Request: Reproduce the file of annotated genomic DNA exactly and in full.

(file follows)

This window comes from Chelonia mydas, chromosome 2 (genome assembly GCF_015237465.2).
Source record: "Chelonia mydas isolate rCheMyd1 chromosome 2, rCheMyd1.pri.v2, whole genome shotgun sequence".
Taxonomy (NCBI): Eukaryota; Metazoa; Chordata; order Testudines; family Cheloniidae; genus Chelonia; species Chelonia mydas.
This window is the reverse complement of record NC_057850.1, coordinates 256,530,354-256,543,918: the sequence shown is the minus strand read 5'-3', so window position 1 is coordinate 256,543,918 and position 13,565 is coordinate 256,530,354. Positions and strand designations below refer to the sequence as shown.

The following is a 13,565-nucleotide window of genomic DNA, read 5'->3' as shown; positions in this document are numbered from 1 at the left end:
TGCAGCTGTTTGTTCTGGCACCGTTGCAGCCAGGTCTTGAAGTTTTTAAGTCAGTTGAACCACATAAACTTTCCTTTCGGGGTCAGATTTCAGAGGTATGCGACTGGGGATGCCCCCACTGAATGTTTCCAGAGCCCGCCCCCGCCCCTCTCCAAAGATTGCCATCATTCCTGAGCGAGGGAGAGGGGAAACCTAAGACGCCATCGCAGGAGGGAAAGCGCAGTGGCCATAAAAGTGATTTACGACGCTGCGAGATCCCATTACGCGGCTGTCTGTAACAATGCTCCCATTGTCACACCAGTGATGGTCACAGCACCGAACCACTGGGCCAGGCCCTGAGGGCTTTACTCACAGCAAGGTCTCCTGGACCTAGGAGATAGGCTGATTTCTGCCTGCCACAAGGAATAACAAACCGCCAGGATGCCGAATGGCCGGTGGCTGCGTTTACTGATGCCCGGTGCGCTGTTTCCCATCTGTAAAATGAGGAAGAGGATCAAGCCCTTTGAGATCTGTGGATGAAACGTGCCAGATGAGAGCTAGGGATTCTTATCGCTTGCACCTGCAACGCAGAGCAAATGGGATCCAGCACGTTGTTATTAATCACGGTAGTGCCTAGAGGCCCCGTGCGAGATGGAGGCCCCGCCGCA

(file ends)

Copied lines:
This window comes from Chelonia mydas, chromosome 2 (genome assembly GCF_015237465.2).
Source record: "Chelonia mydas isolate rCheMyd1 chromosome 2, rCheMyd1.pri.v2, whole genome shotgun sequence".
Taxonomy (NCBI): Eukaryota; Metazoa; Chordata; order Testudines; family Cheloniidae; genus Chelonia; species Chelonia mydas.
This window is the reverse complement of record NC_057850.1, coordinates 256,530,354-256,543,918: the sequence shown is the minus strand read 5'-3', so window position 1 is coordinate 256,543,918 and position 13,565 is coordinate 256,530,354. Positions and strand designations below refer to the sequence as shown.

The following is a 13,565-nucleotide window of genomic DNA, read 5'->3' as shown; positions in this document are numbered from 1 at the left end:
TGCAGCTGTTTGTTCTGGCACCGTTGCAGCCAGGTCTTGAAGTTTTTAAGTCAGTTGAACCACATAAACTTTCCTTTCGGGGTCAGATTTCAGAGGTATGCGACTGGGGATGCCCCCACTGAATGTTTCCAGAGCCCGCCCCCGCCCCTCTCCAAAGATTGCCATCATTCCTGAGCGAGGGAGAGGGGAAACCTAAGACGCCATCGCAGGAGGGAAAGCGCAGTGGCCATAAAAGTGATTTACGACGCTGCGAGATCCCATTACGCGGCTGTCTGTAACAATGCTCCCATTGTCACACCAGTGATGGTCACAGCACCGAACCACTGGGCCAGGCCCTGAGGGCTTTACTCACAGCAAGGTCTCCTGGACCTAGGAGATAGGCTGATTTCTGCCTGCCACAAGGAATAACAAACCGCCAGGATGCCGAATGGCCGGTGGCTGCGTTTACTGATGCCCGGTGCGCTGTTTCCCATCTGTAAAATGAGGAAGAGGATCAAGCCCTTTGAGATCTGTGGATGAAACGTGCCAGATGAGAGCTAGGGATTCTTATCGCTTGCACCTGCAACGCAGAGCAAATGGGATCCAGCACGTTGTTATTAATCACGGTAGTGCCTAGAGGCCCCGTGCGAGATGGAGGCCCCGCCGCA